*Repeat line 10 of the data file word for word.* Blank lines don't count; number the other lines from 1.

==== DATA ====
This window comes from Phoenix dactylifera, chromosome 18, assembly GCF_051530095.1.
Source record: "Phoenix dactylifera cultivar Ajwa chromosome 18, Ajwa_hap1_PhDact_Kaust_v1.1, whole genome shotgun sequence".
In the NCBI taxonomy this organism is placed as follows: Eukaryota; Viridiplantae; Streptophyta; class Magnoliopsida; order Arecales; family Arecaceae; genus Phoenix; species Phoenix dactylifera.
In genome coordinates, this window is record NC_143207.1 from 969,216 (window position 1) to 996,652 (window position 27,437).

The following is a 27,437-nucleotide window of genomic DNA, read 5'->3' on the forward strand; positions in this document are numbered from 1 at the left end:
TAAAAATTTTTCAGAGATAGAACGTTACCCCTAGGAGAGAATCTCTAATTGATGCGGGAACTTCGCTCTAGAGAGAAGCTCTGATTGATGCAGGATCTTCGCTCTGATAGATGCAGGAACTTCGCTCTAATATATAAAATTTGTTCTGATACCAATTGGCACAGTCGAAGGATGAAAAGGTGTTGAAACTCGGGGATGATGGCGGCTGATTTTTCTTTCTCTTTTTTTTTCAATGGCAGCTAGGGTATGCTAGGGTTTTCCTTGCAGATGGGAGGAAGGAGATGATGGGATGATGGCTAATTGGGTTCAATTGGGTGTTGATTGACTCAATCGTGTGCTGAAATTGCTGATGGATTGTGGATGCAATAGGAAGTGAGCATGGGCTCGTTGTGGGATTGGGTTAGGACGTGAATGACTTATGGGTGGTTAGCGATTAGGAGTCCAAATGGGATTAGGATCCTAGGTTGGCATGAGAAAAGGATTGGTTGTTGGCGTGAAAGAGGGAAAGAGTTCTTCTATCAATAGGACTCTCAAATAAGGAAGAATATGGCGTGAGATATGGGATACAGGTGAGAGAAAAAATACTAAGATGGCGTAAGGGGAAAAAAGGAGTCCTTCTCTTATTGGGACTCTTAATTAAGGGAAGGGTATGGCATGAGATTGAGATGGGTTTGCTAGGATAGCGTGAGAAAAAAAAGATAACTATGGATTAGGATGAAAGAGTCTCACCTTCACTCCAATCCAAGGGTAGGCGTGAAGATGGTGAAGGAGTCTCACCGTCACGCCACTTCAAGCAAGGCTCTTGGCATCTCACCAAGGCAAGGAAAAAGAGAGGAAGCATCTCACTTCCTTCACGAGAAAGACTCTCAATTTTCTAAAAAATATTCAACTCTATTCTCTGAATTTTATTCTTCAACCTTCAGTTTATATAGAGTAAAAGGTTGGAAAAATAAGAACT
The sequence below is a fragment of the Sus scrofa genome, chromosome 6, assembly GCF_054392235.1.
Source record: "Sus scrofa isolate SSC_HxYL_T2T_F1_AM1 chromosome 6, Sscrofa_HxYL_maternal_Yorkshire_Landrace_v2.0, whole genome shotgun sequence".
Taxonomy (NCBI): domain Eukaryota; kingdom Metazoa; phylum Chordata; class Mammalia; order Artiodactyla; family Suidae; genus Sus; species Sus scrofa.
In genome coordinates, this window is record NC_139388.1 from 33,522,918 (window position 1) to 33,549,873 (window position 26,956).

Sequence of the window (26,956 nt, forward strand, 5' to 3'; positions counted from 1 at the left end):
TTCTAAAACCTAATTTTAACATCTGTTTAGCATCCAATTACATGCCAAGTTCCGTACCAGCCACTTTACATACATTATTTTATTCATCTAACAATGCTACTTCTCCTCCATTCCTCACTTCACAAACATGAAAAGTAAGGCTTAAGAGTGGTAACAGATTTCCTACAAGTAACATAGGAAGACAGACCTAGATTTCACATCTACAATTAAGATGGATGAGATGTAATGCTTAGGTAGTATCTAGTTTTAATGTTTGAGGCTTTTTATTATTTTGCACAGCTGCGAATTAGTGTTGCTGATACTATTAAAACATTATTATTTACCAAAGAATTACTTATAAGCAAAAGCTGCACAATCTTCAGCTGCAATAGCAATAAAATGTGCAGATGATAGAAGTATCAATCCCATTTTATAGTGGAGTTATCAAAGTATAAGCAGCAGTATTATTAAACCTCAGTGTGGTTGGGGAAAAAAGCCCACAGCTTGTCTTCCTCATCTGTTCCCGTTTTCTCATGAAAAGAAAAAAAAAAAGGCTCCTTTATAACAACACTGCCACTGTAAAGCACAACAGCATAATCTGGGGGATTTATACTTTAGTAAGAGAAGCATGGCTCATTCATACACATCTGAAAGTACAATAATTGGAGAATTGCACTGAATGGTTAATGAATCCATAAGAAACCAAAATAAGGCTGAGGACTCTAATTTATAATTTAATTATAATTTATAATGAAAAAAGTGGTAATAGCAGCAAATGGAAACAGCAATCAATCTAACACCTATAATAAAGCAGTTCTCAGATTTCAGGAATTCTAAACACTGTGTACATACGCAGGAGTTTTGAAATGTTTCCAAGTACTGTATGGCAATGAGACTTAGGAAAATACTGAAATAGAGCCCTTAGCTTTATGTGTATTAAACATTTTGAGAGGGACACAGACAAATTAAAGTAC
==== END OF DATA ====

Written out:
In genome coordinates, this window is record NC_139388.1 from 33,522,918 (window position 1) to 33,549,873 (window position 26,956).